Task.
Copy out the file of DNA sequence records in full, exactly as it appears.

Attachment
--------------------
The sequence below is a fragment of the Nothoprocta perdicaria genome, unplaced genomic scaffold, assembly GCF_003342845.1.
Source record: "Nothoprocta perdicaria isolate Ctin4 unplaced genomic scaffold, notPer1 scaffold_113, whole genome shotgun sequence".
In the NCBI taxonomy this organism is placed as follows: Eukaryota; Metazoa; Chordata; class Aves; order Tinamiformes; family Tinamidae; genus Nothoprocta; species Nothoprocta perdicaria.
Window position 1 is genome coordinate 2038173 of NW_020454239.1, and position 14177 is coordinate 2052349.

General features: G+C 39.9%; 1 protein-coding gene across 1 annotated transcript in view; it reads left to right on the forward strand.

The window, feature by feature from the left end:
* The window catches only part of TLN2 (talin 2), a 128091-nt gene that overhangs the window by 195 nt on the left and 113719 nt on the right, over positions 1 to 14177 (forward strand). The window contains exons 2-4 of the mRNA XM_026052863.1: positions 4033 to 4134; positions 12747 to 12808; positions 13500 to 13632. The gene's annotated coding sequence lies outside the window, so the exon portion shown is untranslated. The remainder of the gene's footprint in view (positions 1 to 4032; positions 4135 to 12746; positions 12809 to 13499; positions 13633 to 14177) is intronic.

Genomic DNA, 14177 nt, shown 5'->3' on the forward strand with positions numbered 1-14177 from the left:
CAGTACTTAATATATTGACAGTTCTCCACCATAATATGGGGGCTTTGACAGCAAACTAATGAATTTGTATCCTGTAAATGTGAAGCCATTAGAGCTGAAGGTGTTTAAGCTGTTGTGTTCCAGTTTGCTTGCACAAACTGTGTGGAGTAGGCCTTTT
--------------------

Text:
The sequence below is a fragment of the Nothoprocta perdicaria genome, unplaced genomic scaffold, assembly GCF_003342845.1.
Source record: "Nothoprocta perdicaria isolate Ctin4 unplaced genomic scaffold, notPer1 scaffold_113, whole genome shotgun sequence".
In the NCBI taxonomy this organism is placed as follows: Eukaryota; Metazoa; Chordata; class Aves; order Tinamiformes; family Tinamidae; genus Nothoprocta; species Nothoprocta perdicaria.
Window position 1 is genome coordinate 2038173 of NW_020454239.1, and position 14177 is coordinate 2052349.

General features: G+C 39.9%; 1 protein-coding gene across 1 annotated transcript in view; it reads left to right on the forward strand.

The window, feature by feature from the left end:
* The window catches only part of TLN2 (talin 2), a 128091-nt gene that overhangs the window by 195 nt on the left and 113719 nt on the right, over positions 1 to 14177 (forward strand). The window contains exons 2-4 of the mRNA XM_026052863.1: positions 4033 to 4134; positions 12747 to 12808; positions 13500 to 13632. The gene's annotated coding sequence lies outside the window, so the exon portion shown is untranslated. The remainder of the gene's footprint in view (positions 1 to 4032; positions 4135 to 12746; positions 12809 to 13499; positions 13633 to 14177) is intronic.

Genomic DNA, 14177 nt, shown 5'->3' on the forward strand with positions numbered 1-14177 from the left:
CAGTACTTAATATATTGACAGTTCTCCACCATAATATGGGGGCTTTGACAGCAAACTAATGAATTTGTATCCTGTAAATGTGAAGCCATTAGAGCTGAAGGTGTTTAAGCTGTTGTGTTCCAGTTTGCTTGCACAAACTGTGTGGAGTAGGCCTTTT